Persistent left vena cava incidentally recognized during subclavian vein catheterization
Critical Care volume 14, Article number: 405 (2010)
Central venous line insertion is a routine procedure in the intensive care unit. But intensivists should be aware of the possibility of rare anatomic variants. We report an 84-year-old patient who was admitted to the intensive care unit for respiratory distress due to Guillain-Barré syndrome. After intubation of the trachea, a central venous catheter was inserted via the left subclavian vein. This was accomplished uneventfully with only one puncture. However, the post-procedural chest x-ray showed an unusual left-sided paramediastinal course of the catheter (Figure 1). We evocated an arterial placement first, but the transduced waveform and the blood gas samples were compatible with an intrathoracic vein placement. So we hypothesized that the patient could present with a persistent left superior vena cava (LSVC). This diagnosis was confirmed by transoesophageal echography: the injection of agitated saline via the right cubital vein resulted in opacification of the dilated coronary sinus prior to reaching the right atrium and right ventricle, and this confirmed the anatomic variant of LSVC associated with the absence of a right superior vena cava. There were no other abnormalities concerning heart or great vessels.
Persistent LSVC occurs in 0.5% of the population and 5% to 10% of patients with congenital heart diseases. It usually drains into the right atrium through the coronary sinus, and it is associated with an absent right superior vena cava in 20% of cases . The diagnosis can be made by bedside transthoracic or transesophageal echocardiography [2, 3]. Computed tomography can also be useful . Persistent LSVC is not a contraindication to subclavian vein catheterization but can make difficult the attempt to place a central venous line, pulmonary artery catheter, or pacemaker. Some authors described the uneventful use of a catheter placed in the LSVC for several days, after checking that the catheter tip was not in the coronary sinus . The use of a pulmonary artery catheter has also been reported . But manipulation of a catheter through the coronary sinus may result in hypotension, angina, or cardiac rhythm trouble.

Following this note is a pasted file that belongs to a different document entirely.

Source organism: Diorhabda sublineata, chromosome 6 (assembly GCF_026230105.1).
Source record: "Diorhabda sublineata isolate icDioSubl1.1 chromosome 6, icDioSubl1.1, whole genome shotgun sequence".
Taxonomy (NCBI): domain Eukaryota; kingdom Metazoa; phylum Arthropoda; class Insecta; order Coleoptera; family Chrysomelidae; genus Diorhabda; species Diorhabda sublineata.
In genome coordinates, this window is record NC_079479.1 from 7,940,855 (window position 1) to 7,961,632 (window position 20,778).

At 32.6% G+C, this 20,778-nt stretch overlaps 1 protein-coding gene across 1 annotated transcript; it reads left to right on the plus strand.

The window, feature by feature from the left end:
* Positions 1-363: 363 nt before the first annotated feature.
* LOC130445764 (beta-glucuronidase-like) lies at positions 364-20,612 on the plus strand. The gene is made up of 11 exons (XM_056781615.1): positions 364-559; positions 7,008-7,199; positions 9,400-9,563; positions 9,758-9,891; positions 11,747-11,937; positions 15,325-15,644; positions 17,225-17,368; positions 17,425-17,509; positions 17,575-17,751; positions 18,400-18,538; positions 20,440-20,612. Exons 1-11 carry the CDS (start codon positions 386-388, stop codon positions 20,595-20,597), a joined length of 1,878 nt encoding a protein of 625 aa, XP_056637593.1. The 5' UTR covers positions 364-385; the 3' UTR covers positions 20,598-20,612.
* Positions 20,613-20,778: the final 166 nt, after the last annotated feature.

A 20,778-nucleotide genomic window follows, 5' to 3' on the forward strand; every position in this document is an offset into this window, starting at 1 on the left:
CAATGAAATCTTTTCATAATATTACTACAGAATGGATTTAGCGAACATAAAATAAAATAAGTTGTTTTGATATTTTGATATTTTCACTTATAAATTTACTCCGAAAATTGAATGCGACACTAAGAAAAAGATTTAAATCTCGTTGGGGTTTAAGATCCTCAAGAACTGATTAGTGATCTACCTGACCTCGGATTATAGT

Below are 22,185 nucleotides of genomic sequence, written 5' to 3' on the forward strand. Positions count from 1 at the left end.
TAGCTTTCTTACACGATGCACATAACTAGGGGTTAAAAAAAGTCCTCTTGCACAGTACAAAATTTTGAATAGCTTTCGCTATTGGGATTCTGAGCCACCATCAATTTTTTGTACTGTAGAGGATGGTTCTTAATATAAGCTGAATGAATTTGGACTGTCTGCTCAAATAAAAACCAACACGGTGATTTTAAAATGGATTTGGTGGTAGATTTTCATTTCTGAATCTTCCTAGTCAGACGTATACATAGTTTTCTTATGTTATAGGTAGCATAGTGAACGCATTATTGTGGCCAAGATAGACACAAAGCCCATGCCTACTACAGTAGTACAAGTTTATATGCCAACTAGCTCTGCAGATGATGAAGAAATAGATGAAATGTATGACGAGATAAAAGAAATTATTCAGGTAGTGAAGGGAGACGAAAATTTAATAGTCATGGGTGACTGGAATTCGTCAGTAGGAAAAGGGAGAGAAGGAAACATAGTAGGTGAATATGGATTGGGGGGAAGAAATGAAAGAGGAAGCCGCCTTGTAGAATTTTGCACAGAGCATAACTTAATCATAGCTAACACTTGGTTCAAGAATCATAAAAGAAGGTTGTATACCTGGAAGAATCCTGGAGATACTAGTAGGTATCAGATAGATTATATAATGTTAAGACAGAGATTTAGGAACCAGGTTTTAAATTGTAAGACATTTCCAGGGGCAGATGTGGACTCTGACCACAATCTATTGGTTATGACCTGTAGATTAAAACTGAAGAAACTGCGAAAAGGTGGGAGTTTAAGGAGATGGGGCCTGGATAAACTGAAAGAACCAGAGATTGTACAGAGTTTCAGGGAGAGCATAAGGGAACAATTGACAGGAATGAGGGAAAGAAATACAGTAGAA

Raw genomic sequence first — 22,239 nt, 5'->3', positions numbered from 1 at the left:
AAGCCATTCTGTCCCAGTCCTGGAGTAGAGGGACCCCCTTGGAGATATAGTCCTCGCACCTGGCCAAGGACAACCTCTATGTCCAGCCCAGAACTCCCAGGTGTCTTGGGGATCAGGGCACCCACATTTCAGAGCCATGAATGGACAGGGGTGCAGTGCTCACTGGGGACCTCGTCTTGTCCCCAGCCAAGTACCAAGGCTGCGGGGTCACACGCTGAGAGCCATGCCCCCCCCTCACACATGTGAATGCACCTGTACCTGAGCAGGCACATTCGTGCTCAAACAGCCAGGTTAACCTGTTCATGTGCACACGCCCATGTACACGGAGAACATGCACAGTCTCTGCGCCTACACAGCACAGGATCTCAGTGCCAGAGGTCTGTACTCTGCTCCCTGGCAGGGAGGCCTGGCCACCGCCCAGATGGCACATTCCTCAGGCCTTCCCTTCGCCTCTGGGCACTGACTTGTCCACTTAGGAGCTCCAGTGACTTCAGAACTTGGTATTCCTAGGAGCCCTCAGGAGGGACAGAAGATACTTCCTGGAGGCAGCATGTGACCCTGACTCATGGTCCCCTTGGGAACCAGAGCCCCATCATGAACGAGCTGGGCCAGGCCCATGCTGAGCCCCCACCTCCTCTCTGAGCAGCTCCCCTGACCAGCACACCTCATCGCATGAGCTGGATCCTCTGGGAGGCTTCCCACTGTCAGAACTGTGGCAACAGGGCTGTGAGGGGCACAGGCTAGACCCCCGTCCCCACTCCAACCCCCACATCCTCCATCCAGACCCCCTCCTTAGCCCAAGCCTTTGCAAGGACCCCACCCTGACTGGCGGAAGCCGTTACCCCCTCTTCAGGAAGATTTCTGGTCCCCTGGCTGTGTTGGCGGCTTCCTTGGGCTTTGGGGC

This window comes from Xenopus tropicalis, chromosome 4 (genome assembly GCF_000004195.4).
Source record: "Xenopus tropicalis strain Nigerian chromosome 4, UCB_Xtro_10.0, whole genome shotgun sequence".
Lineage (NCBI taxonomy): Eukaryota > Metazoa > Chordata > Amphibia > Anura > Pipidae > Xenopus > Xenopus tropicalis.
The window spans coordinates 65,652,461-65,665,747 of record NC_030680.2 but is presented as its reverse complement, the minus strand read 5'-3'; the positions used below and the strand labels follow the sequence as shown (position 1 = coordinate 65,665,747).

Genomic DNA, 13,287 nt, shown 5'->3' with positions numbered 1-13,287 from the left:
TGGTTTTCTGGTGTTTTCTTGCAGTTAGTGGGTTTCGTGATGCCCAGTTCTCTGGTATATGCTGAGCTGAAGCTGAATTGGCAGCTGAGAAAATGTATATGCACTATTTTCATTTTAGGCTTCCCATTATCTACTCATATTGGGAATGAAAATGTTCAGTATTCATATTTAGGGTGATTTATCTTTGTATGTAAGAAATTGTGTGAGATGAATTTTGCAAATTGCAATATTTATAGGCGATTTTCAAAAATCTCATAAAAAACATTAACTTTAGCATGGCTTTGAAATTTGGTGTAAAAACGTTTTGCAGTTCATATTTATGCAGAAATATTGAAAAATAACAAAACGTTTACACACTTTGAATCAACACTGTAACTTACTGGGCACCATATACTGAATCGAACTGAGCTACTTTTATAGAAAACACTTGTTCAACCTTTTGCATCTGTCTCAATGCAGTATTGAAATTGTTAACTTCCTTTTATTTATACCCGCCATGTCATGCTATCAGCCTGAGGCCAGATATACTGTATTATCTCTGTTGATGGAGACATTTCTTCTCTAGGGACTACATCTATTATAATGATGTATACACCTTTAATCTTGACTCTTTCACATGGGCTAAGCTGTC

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Written consent for publication was obtained from the patient's relative.
The authors declare that they have no competing interests.
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Bordes, J., Asencio, Y., d'Arranda, E. et al. Persistent left vena cava incidentally recognized during subclavian vein catheterization. Crit Care 14, 405 (2010). https://doi.org/10.1186/cc8840
- Congenital Heart Disease
- Coronary Sinus
- Superior Vena
- Pulmonary Artery Catheter
- Central Venous Line